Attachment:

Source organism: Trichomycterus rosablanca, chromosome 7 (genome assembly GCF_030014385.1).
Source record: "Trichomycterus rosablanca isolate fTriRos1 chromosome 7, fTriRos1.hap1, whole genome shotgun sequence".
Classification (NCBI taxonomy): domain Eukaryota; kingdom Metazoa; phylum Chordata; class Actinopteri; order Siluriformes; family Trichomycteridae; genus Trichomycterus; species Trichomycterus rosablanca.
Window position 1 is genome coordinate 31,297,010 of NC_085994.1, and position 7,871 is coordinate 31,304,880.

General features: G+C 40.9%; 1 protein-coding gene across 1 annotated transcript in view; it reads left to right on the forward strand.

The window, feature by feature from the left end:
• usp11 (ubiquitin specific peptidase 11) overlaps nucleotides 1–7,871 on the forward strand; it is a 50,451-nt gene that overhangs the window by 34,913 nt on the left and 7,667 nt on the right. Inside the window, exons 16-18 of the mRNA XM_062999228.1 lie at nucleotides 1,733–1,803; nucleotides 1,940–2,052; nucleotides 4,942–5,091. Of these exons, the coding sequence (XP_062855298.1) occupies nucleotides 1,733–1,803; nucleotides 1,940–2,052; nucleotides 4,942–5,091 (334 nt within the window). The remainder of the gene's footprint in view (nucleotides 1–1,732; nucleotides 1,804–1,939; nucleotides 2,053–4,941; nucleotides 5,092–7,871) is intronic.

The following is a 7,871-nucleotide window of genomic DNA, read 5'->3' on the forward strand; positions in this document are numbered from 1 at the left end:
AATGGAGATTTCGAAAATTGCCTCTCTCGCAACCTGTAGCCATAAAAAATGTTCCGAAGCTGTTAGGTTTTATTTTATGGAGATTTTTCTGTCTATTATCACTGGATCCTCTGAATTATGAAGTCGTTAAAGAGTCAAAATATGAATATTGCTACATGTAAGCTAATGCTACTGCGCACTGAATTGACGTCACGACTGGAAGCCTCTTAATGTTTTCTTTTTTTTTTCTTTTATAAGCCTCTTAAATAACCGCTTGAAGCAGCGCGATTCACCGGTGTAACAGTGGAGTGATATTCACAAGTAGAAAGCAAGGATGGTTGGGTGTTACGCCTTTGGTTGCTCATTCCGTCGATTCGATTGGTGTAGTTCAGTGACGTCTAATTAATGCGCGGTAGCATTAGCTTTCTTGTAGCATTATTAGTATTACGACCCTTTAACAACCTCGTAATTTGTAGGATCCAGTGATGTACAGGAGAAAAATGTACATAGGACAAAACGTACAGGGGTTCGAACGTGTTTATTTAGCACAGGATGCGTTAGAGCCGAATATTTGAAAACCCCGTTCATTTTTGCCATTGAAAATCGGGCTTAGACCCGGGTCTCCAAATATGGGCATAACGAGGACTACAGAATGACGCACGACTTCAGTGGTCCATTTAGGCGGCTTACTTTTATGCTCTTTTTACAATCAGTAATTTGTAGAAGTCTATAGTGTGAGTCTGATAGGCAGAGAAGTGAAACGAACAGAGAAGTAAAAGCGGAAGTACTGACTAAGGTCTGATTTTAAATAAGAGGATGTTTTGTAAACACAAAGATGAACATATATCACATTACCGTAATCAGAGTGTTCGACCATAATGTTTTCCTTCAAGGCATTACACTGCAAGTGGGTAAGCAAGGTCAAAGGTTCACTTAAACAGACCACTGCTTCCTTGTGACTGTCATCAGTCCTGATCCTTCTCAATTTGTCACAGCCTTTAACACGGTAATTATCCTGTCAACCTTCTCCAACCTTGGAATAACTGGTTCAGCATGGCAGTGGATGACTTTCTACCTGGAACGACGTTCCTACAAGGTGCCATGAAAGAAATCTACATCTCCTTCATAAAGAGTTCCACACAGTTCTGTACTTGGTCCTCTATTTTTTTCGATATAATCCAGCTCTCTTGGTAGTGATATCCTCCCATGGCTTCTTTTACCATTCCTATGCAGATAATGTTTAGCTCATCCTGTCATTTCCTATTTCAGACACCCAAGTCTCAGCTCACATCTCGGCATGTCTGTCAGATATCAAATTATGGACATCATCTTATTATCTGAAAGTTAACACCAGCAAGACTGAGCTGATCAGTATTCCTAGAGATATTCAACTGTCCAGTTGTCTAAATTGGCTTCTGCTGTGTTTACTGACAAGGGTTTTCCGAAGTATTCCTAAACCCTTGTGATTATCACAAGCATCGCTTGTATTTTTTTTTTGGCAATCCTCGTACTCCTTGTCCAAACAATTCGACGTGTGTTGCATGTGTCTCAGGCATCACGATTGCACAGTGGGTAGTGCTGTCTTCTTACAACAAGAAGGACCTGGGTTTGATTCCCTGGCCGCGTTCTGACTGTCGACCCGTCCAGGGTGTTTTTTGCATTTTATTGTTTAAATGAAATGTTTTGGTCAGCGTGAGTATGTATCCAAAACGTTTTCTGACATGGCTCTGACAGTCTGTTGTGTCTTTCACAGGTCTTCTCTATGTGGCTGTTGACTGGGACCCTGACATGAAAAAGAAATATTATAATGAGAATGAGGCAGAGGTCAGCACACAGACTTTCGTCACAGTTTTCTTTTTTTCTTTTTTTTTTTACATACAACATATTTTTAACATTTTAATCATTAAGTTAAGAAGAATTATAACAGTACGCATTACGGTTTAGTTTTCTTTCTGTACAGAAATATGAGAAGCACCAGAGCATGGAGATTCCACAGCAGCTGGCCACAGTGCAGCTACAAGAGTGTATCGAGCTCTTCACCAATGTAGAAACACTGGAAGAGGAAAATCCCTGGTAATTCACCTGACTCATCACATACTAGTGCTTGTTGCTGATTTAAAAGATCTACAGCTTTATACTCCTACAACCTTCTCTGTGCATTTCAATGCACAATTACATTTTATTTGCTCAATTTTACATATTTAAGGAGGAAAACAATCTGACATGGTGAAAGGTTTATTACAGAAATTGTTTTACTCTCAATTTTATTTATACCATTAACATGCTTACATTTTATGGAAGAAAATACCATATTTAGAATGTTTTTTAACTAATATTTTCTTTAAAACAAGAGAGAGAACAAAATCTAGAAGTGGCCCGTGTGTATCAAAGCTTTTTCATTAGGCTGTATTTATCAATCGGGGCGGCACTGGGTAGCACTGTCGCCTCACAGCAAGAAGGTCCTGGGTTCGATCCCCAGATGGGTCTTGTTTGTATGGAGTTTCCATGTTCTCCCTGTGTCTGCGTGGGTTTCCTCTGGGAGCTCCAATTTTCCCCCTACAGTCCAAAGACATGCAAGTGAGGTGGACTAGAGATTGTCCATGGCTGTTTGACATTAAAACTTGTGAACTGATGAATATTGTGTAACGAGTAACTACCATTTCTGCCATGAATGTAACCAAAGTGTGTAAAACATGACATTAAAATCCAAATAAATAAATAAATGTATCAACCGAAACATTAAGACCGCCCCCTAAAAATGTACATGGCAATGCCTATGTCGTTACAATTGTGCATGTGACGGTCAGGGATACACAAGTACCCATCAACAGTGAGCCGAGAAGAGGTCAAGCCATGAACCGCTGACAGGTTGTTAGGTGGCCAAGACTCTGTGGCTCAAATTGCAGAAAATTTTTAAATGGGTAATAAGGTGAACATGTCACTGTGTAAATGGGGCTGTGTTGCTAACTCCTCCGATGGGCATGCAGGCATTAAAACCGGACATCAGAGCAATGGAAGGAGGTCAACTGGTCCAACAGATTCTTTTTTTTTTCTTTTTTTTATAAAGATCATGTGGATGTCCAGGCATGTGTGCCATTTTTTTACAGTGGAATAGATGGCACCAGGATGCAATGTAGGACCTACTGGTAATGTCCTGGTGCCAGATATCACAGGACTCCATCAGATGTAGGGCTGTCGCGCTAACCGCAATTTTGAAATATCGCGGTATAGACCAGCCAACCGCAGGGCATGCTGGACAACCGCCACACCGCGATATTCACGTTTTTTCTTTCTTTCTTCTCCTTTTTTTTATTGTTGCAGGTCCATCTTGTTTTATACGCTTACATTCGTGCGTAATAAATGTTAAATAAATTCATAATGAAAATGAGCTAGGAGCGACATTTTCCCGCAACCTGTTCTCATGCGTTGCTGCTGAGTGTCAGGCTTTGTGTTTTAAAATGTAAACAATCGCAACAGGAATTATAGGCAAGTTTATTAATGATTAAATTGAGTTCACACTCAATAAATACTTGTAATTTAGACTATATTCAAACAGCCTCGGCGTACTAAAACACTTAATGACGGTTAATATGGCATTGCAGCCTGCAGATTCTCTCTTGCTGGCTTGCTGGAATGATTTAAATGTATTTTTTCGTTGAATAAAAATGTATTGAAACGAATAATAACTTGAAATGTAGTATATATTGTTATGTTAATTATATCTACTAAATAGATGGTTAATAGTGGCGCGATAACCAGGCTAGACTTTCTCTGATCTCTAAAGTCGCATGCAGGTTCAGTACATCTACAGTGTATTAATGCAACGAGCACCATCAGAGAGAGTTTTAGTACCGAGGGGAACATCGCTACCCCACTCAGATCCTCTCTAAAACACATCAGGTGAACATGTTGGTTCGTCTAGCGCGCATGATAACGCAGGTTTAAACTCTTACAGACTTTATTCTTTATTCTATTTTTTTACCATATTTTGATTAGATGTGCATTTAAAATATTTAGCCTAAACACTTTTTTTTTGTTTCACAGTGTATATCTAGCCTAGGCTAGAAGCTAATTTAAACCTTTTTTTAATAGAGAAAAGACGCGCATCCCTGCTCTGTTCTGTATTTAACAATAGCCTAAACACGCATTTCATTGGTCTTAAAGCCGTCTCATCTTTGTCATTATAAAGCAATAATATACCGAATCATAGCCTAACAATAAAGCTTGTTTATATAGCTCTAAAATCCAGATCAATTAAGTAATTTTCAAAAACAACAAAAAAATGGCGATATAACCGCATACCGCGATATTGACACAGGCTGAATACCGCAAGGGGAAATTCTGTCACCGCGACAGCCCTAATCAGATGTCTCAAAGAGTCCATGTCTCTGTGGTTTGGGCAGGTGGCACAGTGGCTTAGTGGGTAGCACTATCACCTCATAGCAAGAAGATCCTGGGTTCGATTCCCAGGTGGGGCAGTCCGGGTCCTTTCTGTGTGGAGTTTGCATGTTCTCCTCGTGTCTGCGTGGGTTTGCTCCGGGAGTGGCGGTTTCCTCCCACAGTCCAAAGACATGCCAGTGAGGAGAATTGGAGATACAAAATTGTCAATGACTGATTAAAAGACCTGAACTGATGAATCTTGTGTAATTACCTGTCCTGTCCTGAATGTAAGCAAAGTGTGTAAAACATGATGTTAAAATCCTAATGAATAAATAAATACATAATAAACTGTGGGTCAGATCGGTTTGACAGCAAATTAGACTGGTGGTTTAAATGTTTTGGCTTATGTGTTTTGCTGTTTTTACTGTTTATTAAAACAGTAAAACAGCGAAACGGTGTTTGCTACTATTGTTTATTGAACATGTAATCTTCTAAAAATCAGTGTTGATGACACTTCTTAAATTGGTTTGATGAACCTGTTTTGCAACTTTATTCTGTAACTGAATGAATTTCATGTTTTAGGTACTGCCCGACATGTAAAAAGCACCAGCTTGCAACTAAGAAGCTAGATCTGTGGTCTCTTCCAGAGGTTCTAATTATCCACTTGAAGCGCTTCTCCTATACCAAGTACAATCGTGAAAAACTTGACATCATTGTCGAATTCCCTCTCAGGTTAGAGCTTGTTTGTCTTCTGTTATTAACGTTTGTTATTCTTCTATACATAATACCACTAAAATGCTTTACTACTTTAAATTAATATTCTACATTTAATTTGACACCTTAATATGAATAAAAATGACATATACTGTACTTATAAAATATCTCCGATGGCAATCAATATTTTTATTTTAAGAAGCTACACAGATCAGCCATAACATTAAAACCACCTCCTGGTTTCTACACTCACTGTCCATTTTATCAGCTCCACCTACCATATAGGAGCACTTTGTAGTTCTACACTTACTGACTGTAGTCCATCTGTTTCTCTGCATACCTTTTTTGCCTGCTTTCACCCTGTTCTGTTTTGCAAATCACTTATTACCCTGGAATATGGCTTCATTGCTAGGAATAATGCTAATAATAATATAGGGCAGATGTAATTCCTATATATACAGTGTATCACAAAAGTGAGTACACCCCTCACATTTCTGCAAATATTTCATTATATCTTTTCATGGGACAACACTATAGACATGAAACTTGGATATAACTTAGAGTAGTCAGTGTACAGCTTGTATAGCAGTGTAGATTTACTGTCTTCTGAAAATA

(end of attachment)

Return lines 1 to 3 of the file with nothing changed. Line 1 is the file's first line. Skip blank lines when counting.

Source organism: Trichomycterus rosablanca, chromosome 7 (genome assembly GCF_030014385.1).
Source record: "Trichomycterus rosablanca isolate fTriRos1 chromosome 7, fTriRos1.hap1, whole genome shotgun sequence".
Classification (NCBI taxonomy): domain Eukaryota; kingdom Metazoa; phylum Chordata; class Actinopteri; order Siluriformes; family Trichomycteridae; genus Trichomycterus; species Trichomycterus rosablanca.